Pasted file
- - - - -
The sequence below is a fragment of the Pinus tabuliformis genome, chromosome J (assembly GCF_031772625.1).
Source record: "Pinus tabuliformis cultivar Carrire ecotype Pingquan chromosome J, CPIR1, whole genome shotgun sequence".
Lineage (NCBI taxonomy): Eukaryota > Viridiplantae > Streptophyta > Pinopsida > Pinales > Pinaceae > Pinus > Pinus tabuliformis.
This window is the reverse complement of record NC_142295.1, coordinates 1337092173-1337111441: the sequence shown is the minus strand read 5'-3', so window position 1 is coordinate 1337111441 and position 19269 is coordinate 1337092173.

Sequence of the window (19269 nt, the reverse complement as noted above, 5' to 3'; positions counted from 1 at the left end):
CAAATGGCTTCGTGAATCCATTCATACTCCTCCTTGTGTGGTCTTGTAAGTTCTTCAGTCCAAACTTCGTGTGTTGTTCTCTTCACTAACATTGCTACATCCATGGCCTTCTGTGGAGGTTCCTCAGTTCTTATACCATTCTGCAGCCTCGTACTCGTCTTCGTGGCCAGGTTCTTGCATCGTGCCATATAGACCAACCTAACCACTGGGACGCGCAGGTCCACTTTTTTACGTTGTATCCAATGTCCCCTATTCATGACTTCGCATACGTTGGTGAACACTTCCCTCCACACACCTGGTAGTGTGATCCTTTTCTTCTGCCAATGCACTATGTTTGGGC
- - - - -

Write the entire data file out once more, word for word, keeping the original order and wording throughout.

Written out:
The sequence below is a fragment of the Pinus tabuliformis genome, chromosome J (assembly GCF_031772625.1).
Source record: "Pinus tabuliformis cultivar Carrire ecotype Pingquan chromosome J, CPIR1, whole genome shotgun sequence".
Lineage (NCBI taxonomy): Eukaryota > Viridiplantae > Streptophyta > Pinopsida > Pinales > Pinaceae > Pinus > Pinus tabuliformis.
This window is the reverse complement of record NC_142295.1, coordinates 1337092173-1337111441: the sequence shown is the minus strand read 5'-3', so window position 1 is coordinate 1337111441 and position 19269 is coordinate 1337092173.

Sequence of the window (19269 nt, the reverse complement as noted above, 5' to 3'; positions counted from 1 at the left end):
CAAATGGCTTCGTGAATCCATTCATACTCCTCCTTGTGTGGTCTTGTAAGTTCTTCAGTCCAAACTTCGTGTGTTGTTCTCTTCACTAACATTGCTACATCCATGGCCTTCTGTGGAGGTTCCTCAGTTCTTATACCATTCTGCAGCCTCGTACTCGTCTTCGTGGCCAGGTTCTTGCATCGTGCCATATAGACCAACCTAACCACTGGGACGCGCAGGTCCACTTTTTTACGTTGTATCCAATGTCCCCTATTCATGACTTCGCATACGTTGGTGAACACTTCCCTCCACACACCTGGTAGTGTGATCCTTTTCTTCTGCCAATGCACTATGTTTGGGC